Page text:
AGDC downsizing function based, Joe Dubler tells House Resources
The Alaska Gasline Development Corp. announced a restructuring and downsizing July 10. On July 19, Joe Dubler, AGDCís interim president, provided a required update to the House Resources Committee. He said changes at AGDC were a ďright sizingĒ of the corporation to meet directions of its board of directors for work over the next year.
As AGDC said when the restructuring was announced, it is now focused on completing work on its Federal Energy Regulatory Commission permit to construct the Alaska LNG Project. FERC issued a draft environmental impact statement for the project June 28; public comments close Oct. 3. FERC has set a schedule of public meetings on the DEIS for September (see separate item in this issue); a final EIS is due in March and a final federal authorization next June.
JDA not renewedDubler said AGDC would not be renewing the joint development agreements it signed with Bank of China, Chinese Investment Corp. and Sinopec. The JDA refers to a project that doesnít exist anymore - a lot of provisions donít apply to what weíre going to do, he said. Dubler said AGDC held a video conference with those China parties earlier in July and told them the corporation would work with them and with the producers to see what their role would be moving forward. The China parties were concerned, he said, as they had viewed this as a going concern. AGDC told them it still is a going concern, but AGDC is moving into the backseat and looking for someone else to take over the driverís seat and drive the project.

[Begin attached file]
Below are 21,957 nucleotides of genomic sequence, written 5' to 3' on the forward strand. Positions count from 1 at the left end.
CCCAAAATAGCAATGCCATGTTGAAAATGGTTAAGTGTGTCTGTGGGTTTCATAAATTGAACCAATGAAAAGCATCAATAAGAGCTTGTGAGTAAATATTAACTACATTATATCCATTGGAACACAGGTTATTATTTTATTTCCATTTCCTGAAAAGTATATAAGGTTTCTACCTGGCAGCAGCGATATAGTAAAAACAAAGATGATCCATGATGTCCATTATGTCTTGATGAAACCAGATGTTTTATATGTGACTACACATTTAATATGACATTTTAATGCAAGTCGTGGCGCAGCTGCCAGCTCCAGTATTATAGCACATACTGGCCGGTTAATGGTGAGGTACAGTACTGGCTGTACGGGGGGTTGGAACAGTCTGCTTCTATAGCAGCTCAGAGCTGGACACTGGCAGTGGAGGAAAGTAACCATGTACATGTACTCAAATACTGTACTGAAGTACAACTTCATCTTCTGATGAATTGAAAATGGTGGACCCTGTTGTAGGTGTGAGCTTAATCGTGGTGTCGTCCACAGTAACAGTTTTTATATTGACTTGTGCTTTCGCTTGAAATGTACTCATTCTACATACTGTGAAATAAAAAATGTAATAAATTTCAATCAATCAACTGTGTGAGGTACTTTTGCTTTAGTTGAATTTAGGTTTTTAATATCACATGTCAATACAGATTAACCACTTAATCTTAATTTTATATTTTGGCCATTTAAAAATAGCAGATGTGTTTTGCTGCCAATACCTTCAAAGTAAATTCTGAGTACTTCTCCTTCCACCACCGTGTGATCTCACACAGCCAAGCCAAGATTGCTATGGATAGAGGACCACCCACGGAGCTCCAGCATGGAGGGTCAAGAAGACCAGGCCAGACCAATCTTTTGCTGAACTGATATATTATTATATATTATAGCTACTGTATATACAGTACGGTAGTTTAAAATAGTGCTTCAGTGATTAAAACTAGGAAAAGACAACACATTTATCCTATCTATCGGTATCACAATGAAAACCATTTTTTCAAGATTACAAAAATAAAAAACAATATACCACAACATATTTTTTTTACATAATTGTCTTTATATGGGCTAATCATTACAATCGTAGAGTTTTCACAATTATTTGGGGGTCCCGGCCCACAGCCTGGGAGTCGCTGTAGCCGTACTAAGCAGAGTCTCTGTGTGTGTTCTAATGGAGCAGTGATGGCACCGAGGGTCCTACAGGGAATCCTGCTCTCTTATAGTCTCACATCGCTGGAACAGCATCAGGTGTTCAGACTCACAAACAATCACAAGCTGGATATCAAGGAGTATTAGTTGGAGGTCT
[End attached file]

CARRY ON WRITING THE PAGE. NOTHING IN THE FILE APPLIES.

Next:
The November 2017 JDA, signed in Beijing, was an agreement by the parties to work together to advance an Alaska LNG project which would provide the opportunity to deliver 75% of the LNG produced to China ďat a cost-based and stable price utilizing the benefits of strategic financing and investment,Ē strategic financing opportunities and a transparent investment model.
Keith Meyer, former president of AGDC, described the JDA concept to the Resource Development Council in November 2017. He said AGDC and the state made a proposal to top LNG consuming Asian governments that included an in-country bank providing debt for 75% of the capital cost, with AGDC providing 75% of capacity on the Alaska LNG project for the life of the loan to an in-country buyer as repayment of the debt, with the in-country buyer making debt service payments directly to the in-country bank, thus eliminating risks from credit and foreign exchange rates.
FERC focusAGDCís vision hasnít changed, Dubler said, itís still to commercialize Alaskaís North Slope gas; whatís changed, he said, is how that gets done. The state is not going to do it by itself. The state has been the lead but is now soliciting third parties to come in and do it for the state.
The stateís role is that of a sovereign, Dubler said, and sovereigns donít typically build projects. What they do is work to get impediments out of the way for a project like this to move forward.